Deep Branch is ready for the big step

Why we write about this topic:

There is a CO2 crisis and we are looking for replacements for animal proteins. This company kills two birds with one stone.

The Anglo-Dutch startup Deep Branch on Brightlands Chemelot Campus in Sittard-Geleen seems to be becoming a true game changer. In short: it is capable of capturing CO2 gas from factories, for example, and converting it into proteins. Briton Pete Rowe is the CEO. A man on a mission? Short silence, then: ‘Let’s say: a company with a mission.’

Rowe is on his way to an executive finance course in Paris by car. While he is making his way through the banlieus, we speak to him on the eve of a major breakthrough for Deep Branch: the opening of a factory on campus where the exclusive protein Proton will be produced for the first time.

Actually, Rowe wanted to be a professional rugby player. ‘That’s possible in England, but along the way I discovered that I just wasn’t good enough.’ He fell back on another love: that of biology. That soon became biotechnology. ‘At the university in Manchester where biotechnology was linked to entrepreneurship, I became interested in technical and industrial applications. I learned all the principles of process technology, especially in microbiology and how to start a small business in it. That gave me a very good foundation. Then I was especially interested in the possibility of sustainable production.’


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Sustainable solutions

Pete Rowe received his Ph.D. in molecular microbiology from the University of Nottingham’s Synthetic Biology Research Center for a company developing sustainable solutions in biotechnology. For example, for industrial gas as a by-product. “That got me on my way to what I’m doing now.”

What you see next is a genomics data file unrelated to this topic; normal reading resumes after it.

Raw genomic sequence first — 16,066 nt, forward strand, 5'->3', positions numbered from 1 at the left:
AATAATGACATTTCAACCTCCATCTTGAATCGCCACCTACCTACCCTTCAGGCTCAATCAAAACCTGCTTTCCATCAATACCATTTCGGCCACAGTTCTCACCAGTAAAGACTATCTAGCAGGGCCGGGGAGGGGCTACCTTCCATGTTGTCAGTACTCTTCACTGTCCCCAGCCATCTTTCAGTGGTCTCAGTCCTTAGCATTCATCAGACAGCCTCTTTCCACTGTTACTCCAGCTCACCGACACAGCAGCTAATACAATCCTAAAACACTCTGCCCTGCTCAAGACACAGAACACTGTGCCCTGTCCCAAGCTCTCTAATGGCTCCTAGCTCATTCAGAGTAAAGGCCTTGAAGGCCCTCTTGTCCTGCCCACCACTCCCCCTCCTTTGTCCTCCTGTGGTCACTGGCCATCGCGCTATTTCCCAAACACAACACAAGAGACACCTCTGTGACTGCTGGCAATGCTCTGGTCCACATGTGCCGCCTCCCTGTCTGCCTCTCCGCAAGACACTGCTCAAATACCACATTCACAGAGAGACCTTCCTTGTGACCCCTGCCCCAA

In 2018, Rowe laid the foundation for Deep Branch. The company started in Nottingham, then initially operated from Leiden and now from Brightlands Chemelot Campus in Geleen. With CO2, water, hydrogen and micro-organisms proteins are made, which can be used as an ingredient for chicken feed and fish feed. Rowe is delighted not only because a seemingly simple process like fermentation allows him to convert gas, which is a by-product of other industries, into protein, but also because the positive impact on the environment is considerable. Just think: chickens and farmed fish in Europe are mainly fed with fishmeal and soya from Brazil and Argentina. Leaving aside the effects on the seas that are being fished out and the rainforests that are being cleared for soy cultivation, the transport of unprecedented amounts of fish and soy meal is extremely harmful to the environment. Rowe claims that their method can reduce the carbon footprint of ingredients by 90%, compared to the current overseas procedure.

30 Under 30

In 2017 he went to the Netherlands for the first time to work for a year for an organic technology company in the agri-food sector. ‘That’s where I came across technology to make proteins from chemical by-products.’ He shuttled up and down between the Netherlands and Nottingham and actually still does. Thinking in solutions has always appealed to him. During his time at the Research Center in Nottingham, for example, he designed a toolkit for CRISPR, part of the bacterial defense mechanism against viruses. This was useful in biotechnology and in healthcare. That did not go unnoticed. Pete Rowe was included on the Forbes list ’30 Under 30 for Manufacturing and Industry’ in 2019. He worked on solutions for, for example, sustainable fuel for aircraft and the prevention of gasification of chicks in factory farming. Three years later, Deep Branch presents the slogan Clean ingredients for climate-friendly food.